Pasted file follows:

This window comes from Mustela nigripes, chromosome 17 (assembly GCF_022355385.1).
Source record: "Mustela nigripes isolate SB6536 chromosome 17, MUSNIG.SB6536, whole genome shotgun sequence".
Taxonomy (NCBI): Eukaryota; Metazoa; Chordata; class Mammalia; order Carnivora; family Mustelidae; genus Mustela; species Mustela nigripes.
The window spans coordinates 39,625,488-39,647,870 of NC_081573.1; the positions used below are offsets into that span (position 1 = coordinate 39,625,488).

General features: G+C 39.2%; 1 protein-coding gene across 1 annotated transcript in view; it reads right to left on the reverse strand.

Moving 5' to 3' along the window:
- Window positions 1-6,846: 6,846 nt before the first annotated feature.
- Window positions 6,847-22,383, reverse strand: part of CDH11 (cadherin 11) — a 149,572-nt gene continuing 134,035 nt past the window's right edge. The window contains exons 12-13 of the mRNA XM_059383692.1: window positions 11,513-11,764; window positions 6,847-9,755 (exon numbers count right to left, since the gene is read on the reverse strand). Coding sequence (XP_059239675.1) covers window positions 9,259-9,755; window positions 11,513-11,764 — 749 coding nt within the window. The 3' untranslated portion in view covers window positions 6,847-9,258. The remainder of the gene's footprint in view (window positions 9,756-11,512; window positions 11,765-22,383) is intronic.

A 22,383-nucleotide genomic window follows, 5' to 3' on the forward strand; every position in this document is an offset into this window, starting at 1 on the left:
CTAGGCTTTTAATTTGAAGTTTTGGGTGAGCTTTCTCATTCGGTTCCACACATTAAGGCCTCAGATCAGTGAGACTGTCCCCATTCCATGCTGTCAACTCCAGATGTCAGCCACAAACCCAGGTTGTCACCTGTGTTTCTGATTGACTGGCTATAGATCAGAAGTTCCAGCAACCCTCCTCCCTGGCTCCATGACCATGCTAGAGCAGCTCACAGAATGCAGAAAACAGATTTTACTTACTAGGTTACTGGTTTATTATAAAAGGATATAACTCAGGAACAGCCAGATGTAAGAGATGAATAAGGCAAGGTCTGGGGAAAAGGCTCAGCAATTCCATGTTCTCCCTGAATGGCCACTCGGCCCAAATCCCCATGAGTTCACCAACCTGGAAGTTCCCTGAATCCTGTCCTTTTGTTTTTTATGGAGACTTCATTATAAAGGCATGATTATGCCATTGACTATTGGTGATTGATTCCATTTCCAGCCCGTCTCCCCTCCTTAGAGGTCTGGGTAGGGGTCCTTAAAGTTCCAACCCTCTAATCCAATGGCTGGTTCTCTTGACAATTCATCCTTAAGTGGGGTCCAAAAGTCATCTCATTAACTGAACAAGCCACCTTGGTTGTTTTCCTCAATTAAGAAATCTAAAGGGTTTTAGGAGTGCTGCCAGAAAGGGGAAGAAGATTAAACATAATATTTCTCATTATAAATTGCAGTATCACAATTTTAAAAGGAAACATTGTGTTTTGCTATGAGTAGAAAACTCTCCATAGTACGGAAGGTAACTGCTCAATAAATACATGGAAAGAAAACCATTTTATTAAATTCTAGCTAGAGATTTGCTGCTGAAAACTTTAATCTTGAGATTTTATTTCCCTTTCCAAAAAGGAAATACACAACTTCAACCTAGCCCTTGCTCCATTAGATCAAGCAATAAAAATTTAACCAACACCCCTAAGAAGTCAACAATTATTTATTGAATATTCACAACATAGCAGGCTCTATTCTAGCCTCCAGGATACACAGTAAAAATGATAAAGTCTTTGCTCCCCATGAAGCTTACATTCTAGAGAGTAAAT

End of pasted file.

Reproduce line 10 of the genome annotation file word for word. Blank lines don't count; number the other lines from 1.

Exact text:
CTAGGCTTTTAATTTGAAGTTTTGGGTGAGCTTTCTCATTCGGTTCCACACATTAAGGCCTCAGATCAGTGAGACTGTCCCCATTCCATGCTGTCAACTCCAGATGTCAGCCACAAACCCAGGTTGTCACCTGTGTTTCTGATTGACTGGCTATAGATCAGAAGTTCCAGCAACCCTCCTCCCTGGCTCCATGACCATGCTAGAGCAGCTCACAGAATGCAGAAAACAGATTTTACTTACTAGGTTACTGGTTTATTATAAAAGGATATAACTCAGGAACAGCCAGATGTAAGAGATGAATAAGGCAAGGTCTGGGGAAAAGGCTCAGCAATTCCATGTTCTCCCTGAATGGCCACTCGGCCCAAATCCCCATGAGTTCACCAACCTGGAAGTTCCCTGAATCCTGTCCTTTTGTTTTTTATGGAGACTTCATTATAAAGGCATGATTATGCCATTGACTATTGGTGATTGATTCCATTTCCAGCCCGTCTCCCCTCCTTAGAGGTCTGGGTAGGGGTCCTTAAAGTTCCAACCCTCTAATCCAATGGCTGGTTCTCTTGACAATTCATCCTTAAGTGGGGTCCAAAAGTCATCTCATTAACTGAACAAGCCACCTTGGTTGTTTTCCTCAATTAAGAAATCTAAAGGGTTTTAGGAGTGCTGCCAGAAAGGGGAAGAAGATTAAACATAATATTTCTCATTATAAATTGCAGTATCACAATTTTAAAAGGAAACATTGTGTTTTGCTATGAGTAGAAAACTCTCCATAGTACGGAAGGTAACTGCTCAATAAATACATGGAAAGAAAACCATTTTATTAAATTCTAGCTAGAGATTTGCTGCTGAAAACTTTAATCTTGAGATTTTATTTCCCTTTCCAAAAAGGAAATACACAACTTCAACCTAGCCCTTGCTCCATTAGATCAAGCAATAAAAATTTAACCAACACCCCTAAGAAGTCAACAATTATTTATTGAATATTCACAACATAGCAGGCTCTATTCTAGCCTCCAGGATACACAGTAAAAATGATAAAGTCTTTGCTCCCCATGAAGCTTACATTCTAGAGAGTAAAT